When a generator has multiple hazardous waste streams, the generator must quantify each waste stream separately and abide by the more stringent generator category.[11] An e-liquid manufacturer will be classified as an SQG if the manufacturer does not exceed the 2.2 pound per month threshold for acute hazardous waste but generates greater than 100 pounds of non-acute hazardous waste per month.[12] For example, a generator of up to 2.2 pounds of acute hazardous waste that crossed the 220 pound threshold for non-acute hazardous waste may need to comply with SQG requirements, as opposed to VSQG requirements.

Fortunately, a generator has some options for managing hazardous wastes: recycling, treatment, storage, or disposal. Each approach has its own implications and requirements under RCRA. Recycling (e.g., nicotine reclamation) is a management method that can have a meaningful impact on the standards applicable to hazardous waste generators. Provided that the company can demonstrate the recycling is legitimate, the reclaimed nicotine will not be considered solid waste.[13] Recycling is a particularly appealing option as it can reduce the amount of material counted as hazardous waste for purposes of determining the generator category.

E-liquids May Be an Increasing Focus for Enforcement

Compliance with RCRA requirements by vapor product and e-liquid manufacturers is an increasing area of emphasis for both the states and EPA. Thus far, states have focused on outreach to the industry regarding compliance measures.[14] Such outreach typically lasts from six months to a year to provide a chance for the industry to come into compliance before the agencies transition to enforcement. Given that the e-cigarette and vaping industries have been growing for several years, and that the past two years have seen an increase in state proposals and communications concerning this issue, industry members need to consider whether regulators will pursue a more aggressive enforcement agenda in the new year and going forward. Accordingly, e-cigarette and e-liquid manufacturers should evaluate their processes and potential impact on generator status to determine whether their facilities are complying with RCRA or state analogues.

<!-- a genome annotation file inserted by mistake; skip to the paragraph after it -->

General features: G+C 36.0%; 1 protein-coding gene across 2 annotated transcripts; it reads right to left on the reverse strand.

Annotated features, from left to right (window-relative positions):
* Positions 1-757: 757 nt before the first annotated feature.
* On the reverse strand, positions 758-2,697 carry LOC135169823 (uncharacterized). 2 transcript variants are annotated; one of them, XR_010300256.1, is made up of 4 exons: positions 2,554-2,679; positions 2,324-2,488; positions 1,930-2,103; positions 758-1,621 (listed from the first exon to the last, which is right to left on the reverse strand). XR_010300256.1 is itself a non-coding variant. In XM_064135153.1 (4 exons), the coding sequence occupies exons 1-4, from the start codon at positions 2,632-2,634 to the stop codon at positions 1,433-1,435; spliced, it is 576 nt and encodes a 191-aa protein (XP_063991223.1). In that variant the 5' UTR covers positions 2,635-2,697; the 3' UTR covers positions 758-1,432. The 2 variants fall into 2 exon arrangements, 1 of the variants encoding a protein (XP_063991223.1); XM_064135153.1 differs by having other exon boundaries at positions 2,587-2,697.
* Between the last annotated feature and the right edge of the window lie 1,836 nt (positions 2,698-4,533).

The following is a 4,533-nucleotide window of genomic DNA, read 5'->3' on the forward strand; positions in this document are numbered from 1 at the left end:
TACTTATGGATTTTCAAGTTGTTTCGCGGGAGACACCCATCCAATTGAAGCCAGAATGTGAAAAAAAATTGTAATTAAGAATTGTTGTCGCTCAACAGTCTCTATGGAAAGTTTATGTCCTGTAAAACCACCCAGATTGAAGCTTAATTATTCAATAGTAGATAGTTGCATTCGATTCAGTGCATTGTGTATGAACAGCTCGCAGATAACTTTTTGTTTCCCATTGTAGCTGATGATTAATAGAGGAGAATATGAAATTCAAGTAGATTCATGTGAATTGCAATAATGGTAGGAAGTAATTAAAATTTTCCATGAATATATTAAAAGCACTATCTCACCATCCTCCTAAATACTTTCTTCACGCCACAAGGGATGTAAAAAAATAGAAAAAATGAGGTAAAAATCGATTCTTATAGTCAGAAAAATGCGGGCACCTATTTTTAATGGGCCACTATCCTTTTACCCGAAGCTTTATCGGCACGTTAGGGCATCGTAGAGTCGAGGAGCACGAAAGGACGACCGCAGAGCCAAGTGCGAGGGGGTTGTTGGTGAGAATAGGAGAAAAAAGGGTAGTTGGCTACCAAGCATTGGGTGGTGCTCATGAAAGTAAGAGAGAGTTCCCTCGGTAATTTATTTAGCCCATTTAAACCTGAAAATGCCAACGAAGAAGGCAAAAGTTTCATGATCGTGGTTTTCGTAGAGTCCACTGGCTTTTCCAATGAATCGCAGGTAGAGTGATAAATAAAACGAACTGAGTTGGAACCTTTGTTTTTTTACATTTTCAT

To learn more about the environmental and hazardous waste management regulations that apply to your e-liquid or vapor business, be sure to attend our upcoming E-Vapor and Tobacco Law Symposium on February 6-7, 2018 in Irvine, California. Click here to register and for more information.

For more information on our Tobacco and E-Vapor Practice, visit www.khlaw.com/evapor. For more information on our Environmental Practice, visit www.khlaw.com/Environmental. Follow Keller and Heckman Tobacco and E-Vapor Partner Azim Chowdhury on Twitter.

____________________________________________________________________

[1] 40 C.F.R. §§ 261.2(a), 261.33.
[2] 40 C.F.R. §§ 261.20-261.24.
[3] See 40 C.F.R. § 261.33.
[4] 40 C.F.R. § 261.33. See also EPA Letter to Merck Sharp & Dohme, FaxBack #11012, May 13, 1981.
[5] 40 C.F.R. § 261.33(b)
[6] Letter from Barnes Johnson, EPA, to Daniel K. DeWitt, Warner, Norcross & Judd LLP (May 8, 2015), RCRA Online #14850.
[7] Id.
[8] Recent revisions to the regulations do provide some relief to companies that consistently qualify under one category but experience an episodic event that shifts them to a more burdensome one. The rules generally limit the facility to one episodic event, however. See Hazardous Waste Generator Improvements Rule, 81 Fed. Reg. 85,732 (November 28, 2016).
[9] 40 C.F.R. § 262.13.
[10] U.S. EPA, “Hazardous Waste Generator Regulatory Summary,” available at:https://www.epa.gov/hwgenerators/hazardous-waste-generator-regulatory-summary.
[11] 40 C.F.R. § 262.13.
[12] See 40 C.F.R. § 262.13.